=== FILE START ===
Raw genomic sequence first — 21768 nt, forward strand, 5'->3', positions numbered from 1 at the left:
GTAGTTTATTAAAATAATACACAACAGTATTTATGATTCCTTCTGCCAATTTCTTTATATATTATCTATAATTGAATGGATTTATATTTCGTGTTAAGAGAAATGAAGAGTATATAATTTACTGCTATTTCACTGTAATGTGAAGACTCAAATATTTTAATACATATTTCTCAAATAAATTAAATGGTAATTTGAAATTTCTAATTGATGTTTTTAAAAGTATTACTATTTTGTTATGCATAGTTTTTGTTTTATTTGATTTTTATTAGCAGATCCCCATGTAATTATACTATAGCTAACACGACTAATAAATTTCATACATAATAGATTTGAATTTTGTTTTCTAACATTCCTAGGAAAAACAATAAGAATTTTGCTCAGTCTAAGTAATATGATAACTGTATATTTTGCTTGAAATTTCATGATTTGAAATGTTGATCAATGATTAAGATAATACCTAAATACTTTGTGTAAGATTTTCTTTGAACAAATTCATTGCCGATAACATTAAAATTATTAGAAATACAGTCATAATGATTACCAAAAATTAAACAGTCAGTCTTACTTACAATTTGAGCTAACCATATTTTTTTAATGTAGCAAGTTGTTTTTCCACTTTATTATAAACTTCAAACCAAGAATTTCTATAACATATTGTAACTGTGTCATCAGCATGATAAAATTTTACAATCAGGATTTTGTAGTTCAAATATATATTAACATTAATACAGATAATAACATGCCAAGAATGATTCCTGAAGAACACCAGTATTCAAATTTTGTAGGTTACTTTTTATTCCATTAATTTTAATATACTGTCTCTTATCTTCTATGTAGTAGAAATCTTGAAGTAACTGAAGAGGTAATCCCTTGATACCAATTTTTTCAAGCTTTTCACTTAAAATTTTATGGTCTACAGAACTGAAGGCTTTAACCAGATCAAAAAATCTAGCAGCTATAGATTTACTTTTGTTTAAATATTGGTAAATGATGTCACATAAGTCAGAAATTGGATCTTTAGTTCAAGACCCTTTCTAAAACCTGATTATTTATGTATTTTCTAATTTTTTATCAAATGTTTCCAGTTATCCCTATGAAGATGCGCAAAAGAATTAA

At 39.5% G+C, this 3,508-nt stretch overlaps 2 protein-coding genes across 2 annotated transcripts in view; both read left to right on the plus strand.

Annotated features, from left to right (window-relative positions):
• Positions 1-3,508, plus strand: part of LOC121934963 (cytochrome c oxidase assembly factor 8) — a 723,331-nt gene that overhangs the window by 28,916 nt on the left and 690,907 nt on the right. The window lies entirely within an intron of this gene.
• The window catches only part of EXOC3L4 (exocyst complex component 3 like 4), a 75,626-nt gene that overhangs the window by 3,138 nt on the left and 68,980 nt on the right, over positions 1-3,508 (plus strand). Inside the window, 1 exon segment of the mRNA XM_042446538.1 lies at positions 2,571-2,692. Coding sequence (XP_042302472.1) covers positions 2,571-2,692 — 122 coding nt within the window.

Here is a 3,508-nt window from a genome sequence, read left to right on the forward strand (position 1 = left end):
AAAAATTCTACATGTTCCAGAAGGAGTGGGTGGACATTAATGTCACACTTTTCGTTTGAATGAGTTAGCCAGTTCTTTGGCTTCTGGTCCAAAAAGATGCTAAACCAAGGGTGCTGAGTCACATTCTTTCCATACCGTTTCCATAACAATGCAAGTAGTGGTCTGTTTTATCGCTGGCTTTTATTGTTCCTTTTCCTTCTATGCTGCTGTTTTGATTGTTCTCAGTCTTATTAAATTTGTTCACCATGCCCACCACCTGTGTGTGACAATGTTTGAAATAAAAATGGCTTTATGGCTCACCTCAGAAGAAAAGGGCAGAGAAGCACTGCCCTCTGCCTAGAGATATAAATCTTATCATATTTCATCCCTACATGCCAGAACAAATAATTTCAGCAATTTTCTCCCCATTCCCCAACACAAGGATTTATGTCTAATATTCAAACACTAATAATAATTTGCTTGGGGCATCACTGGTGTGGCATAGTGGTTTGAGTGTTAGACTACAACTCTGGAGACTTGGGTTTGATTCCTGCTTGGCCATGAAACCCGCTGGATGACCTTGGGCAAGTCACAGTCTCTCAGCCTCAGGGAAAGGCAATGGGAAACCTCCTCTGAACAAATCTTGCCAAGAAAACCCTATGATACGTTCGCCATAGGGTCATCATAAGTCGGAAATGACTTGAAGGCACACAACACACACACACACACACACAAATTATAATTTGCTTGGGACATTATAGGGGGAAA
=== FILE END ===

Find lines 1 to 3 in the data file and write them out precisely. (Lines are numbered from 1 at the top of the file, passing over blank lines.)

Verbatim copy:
Raw genomic sequence first — 21768 nt, forward strand, 5'->3', positions numbered from 1 at the left:
GTAGTTTATTAAAATAATACACAACAGTATTTATGATTCCTTCTGCCAATTTCTTTATATATTATCTATAATTGAATGGATTTATATTTCGTGTTAAGAGAAATGAAGAGTATATAATTTACTGCTATTTCACTGTAATGTGAAGACTCAAATATTTTAATACATATTTCTCAAATAAATTAAATGGTAATTTGAAATTTCTAATTGATGTTTTTAAAAGTATTACTATTTTGTTATGCATAGTTTTTGTTTTATTTGATTTTTATTAGCAGATCCCCATGTAATTATACTATAGCTAACACGACTAATAAATTTCATACATAATAGATTTGAATTTTGTTTTCTAACATTCCTAGGAAAAACAATAAGAATTTTGCTCAGTCTAAGTAATATGATAACTGTATATTTTGCTTGAAATTTCATGATTTGAAATGTTGATCAATGATTAAGATAATACCTAAATACTTTGTGTAAGATTTTCTTTGAACAAATTCATTGCCGATAACATTAAAATTATTAGAAATACAGTCATAATGATTACCAAAAATTAAACAGTCAGTCTTACTTACAATTTGAGCTAACCATATTTTTTTAATGTAGCAAGTTGTTTTTCCACTTTATTATAAACTTCAAACCAAGAATTTCTATAACATATTGTAACTGTGTCATCAGCATGATAAAATTTTACAATCAGGATTTTGTAGTTCAAATATATATTAACATTAATACAGATAATAACATGCCAAGAATGATTCCTGAAGAACACCAGTATTCAAATTTTGTAGGTTACTTTTTATTCCATTAATTTTAATATACTGTCTCTTATCTTCTATGTAGTAGAAATCTTGAAGTAACTGAAGAGGTAATCCCTTGATACCAATTTTTTCAAGCTTTTCACTTAAAATTTTATGGTCTACAGAACTGAAGGCTTTAACCAGATCAAAAAATCTAGCAGCTATAGATTTACTTTTGTTTAAATATTGGTAAATGATGTCACATAAGTCAGAAATTGGATCTTTAGTTCAAGACCCTTTCTAAAACCTGATTATTTATGTATTTTCTAATTTTTTATCAAATGTTTCCAGTTATCCCTATGAAGATGCGCAAAAGAATTAA

At 39.5% G+C, this 3,508-nt stretch overlaps 2 protein-coding genes across 2 annotated transcripts in view; both read left to right on the plus strand.